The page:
Shanghai Key Laboratory of Atmospheric Particle Pollution and Prevention (LAP(3)), Department of Environmental Science and Engineering, Fudan University, Shanghai 200438, China. Electronic address: [Email]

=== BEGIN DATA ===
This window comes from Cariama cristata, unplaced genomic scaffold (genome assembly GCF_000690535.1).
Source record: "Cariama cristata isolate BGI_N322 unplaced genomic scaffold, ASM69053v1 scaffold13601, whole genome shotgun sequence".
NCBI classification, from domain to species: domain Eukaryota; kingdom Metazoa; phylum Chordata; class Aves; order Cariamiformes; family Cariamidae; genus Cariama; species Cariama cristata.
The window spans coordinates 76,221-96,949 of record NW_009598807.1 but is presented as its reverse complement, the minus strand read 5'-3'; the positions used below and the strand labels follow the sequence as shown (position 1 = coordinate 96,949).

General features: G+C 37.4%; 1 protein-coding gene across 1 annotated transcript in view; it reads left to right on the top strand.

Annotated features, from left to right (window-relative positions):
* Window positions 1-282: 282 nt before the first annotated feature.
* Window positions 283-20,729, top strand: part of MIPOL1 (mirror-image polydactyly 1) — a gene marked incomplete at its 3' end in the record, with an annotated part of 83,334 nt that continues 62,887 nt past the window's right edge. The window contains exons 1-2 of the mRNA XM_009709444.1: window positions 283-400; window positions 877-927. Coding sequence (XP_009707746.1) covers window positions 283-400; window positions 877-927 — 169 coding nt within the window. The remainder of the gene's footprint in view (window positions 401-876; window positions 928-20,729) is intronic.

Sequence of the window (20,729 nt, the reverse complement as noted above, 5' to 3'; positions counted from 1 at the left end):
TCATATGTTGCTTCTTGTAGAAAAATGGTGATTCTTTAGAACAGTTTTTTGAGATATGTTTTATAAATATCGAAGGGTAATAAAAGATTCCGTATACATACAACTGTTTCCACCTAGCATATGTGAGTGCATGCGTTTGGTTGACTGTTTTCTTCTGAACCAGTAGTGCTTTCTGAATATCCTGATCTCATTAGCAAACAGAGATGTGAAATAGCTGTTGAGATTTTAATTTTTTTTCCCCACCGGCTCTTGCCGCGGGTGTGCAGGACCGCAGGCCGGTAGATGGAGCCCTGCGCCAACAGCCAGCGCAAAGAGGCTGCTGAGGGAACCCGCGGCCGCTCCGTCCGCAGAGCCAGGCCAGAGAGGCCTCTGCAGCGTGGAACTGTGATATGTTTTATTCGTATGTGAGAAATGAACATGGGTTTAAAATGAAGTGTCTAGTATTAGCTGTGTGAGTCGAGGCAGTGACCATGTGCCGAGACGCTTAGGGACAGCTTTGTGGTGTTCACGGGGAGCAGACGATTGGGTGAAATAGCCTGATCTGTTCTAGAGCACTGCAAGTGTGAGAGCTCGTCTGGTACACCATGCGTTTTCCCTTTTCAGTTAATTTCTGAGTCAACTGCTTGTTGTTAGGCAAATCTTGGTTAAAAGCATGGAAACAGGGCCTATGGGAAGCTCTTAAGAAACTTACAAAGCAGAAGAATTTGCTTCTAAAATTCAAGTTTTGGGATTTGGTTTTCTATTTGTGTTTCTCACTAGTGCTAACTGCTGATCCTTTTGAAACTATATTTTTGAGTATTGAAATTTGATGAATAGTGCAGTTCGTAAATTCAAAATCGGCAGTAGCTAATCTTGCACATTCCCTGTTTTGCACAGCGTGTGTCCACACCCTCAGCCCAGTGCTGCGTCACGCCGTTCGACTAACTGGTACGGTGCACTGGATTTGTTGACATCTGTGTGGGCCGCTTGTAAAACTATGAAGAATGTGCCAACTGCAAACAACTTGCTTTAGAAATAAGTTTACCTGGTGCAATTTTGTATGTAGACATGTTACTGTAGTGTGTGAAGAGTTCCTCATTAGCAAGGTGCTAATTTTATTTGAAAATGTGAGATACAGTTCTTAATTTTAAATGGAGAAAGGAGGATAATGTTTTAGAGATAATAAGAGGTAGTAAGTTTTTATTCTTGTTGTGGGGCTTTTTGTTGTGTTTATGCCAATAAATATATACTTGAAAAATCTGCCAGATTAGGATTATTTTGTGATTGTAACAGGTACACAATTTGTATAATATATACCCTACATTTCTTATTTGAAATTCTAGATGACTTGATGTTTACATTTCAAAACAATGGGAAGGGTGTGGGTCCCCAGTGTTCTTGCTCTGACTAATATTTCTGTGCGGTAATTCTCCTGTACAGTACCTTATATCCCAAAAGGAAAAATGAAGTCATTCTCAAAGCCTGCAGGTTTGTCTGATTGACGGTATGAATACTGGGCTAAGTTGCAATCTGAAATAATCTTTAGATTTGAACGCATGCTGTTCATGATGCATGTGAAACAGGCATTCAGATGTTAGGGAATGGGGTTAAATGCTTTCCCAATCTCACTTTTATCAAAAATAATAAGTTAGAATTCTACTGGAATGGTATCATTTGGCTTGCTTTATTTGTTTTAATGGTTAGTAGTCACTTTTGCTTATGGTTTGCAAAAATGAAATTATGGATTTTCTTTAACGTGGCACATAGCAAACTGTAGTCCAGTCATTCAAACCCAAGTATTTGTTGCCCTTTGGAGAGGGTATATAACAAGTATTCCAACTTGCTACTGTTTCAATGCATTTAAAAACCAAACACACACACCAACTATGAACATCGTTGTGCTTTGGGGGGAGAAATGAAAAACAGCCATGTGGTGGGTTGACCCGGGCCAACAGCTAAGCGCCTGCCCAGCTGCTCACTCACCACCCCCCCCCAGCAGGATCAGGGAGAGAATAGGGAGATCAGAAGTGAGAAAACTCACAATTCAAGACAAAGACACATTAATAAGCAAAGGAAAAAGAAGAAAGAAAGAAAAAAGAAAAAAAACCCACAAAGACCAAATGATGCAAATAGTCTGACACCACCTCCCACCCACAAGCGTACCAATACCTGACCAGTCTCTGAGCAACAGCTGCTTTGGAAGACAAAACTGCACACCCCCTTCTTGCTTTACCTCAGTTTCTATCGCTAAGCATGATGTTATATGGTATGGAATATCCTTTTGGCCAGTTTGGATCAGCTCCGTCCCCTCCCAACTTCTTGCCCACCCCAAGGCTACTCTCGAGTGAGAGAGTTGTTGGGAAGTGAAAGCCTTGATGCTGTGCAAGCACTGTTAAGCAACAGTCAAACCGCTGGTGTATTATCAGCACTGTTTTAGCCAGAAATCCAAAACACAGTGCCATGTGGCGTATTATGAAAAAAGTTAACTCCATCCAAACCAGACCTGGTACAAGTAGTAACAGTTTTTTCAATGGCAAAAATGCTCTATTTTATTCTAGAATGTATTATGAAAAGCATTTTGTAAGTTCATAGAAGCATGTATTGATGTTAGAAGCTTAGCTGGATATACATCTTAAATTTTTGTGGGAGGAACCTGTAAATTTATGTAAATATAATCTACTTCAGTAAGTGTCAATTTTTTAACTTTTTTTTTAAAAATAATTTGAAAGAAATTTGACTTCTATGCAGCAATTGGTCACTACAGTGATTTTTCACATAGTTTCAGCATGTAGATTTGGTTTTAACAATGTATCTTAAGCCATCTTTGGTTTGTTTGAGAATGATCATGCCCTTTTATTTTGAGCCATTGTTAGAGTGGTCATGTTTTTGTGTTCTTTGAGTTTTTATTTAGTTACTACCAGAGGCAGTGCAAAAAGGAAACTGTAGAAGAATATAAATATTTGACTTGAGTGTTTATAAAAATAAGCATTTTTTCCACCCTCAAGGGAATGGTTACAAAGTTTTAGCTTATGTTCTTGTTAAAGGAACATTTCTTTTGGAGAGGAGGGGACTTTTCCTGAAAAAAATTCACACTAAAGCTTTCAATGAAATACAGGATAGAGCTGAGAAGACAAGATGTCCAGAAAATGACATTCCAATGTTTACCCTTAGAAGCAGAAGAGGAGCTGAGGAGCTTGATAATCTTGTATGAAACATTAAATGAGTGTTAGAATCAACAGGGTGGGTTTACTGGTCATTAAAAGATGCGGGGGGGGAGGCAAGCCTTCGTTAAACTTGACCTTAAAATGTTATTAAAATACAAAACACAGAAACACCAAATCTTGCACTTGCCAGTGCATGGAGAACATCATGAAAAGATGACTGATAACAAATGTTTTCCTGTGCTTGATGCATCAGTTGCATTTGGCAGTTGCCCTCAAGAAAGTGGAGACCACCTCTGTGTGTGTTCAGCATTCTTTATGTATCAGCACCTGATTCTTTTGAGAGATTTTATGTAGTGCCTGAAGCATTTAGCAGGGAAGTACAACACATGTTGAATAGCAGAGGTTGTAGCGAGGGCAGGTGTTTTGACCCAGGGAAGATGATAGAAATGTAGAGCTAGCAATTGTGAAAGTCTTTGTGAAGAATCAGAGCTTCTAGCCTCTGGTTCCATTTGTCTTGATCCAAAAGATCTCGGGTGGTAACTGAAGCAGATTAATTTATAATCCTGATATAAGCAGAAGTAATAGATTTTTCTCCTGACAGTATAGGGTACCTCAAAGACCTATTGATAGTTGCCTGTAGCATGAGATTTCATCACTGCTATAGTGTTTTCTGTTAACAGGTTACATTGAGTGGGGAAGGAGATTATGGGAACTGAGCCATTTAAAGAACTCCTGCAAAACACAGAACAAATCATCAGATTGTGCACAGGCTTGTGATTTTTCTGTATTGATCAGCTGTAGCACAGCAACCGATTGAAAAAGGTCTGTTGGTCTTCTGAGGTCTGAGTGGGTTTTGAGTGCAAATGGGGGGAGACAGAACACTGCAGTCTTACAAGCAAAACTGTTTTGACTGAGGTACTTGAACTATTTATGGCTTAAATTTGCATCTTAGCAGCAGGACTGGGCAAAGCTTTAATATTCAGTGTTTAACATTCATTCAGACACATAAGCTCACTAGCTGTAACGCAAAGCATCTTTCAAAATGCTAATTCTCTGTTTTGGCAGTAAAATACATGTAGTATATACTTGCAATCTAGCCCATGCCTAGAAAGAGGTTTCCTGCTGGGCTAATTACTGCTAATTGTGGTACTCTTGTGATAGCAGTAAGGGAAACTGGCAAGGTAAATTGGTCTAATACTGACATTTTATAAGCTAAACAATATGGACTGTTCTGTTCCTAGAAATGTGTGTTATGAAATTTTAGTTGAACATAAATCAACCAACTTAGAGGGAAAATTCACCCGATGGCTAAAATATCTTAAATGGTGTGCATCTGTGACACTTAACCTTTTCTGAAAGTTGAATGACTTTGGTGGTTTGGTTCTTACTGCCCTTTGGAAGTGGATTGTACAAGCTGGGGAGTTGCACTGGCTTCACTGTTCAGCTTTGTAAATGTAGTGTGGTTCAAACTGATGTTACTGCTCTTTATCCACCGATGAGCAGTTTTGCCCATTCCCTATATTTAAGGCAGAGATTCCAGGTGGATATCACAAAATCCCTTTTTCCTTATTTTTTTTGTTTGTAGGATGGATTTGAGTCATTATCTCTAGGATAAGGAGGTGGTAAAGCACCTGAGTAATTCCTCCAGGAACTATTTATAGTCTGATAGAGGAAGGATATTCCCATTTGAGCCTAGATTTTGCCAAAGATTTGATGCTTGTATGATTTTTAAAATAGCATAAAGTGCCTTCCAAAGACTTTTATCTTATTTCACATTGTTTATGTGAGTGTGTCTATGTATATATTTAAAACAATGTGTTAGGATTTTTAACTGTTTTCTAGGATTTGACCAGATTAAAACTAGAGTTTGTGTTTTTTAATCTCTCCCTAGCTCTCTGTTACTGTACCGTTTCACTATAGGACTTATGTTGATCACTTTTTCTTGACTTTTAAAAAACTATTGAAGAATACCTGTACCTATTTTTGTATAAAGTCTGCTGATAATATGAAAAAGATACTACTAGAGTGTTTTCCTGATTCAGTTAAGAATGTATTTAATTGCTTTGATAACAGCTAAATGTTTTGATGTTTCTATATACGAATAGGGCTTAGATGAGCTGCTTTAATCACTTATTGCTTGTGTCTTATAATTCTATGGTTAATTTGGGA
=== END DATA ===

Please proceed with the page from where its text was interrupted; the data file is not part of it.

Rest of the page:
The concentrations and seasonal variations of PBM (particulate-bound mercury) were observed at four dust source sites (Duolun, Yulin, Hetian, and Tazhong), two megacities (Shanghai and Beijing), and an island site (Huaniao Island) to obtain the spatiotemporal characteristics of PBM in dust transport path from desert area in China to the East China Sea. The highest annual mean concentrations of PBM in TSP (PBMTSP) were observed at megacity sites, reaching 146.7 pg/m3 and 274.7 pg/m3 in Shanghai and Beijing attributed primarily to anthropogenic emissions, while 39.7 pg/m3, 67.3 pg/m3, 61.0 pg/m3, 23.5 pg/m3 and 43.6 pg/m3 over Duolun, Yulin, Hetian, Tazhong, and Huaniao Island, respectively. PBM concentrations were higher in winter and autumn, while lower in spring and summer due to the variation of meteorological conditions (especially temperature and wind speed) together with the emission sources. Enrichment factors (EFs) of PBMTSP and PBM2.5 reached 158 and 1452 in Beijing, showing the serious anthropogenic emissions impacted on PBM pollution in megacities, and the profound high level of EFs of mercury in sand dust source sites (17-64 for TSP and 38-252 for PM2.5), suggesting the obvious mixing effect of dust and anthropogenic aerosols in dust source areas. Human activities played a major role in the increase of PBM concentrations and the enrichment factors during the long-range transport of air mass in China. The significant anthropogenic mercury emissions in the dust source areas and their long-range transport driven by the East Asian Monsoon might impact on the ecological cycle of mercury and should be taken into the mercury inventories. Coal combustion and smelting contributed 52-94% to PBM over all three types of sampling sites, and mining operations were additional sources of PBM in Yulin. In the coastal area, sea salt is an important source of PBM, and shipping could also contribute a certain proportion to PBM pollution which shouldn't be ignored.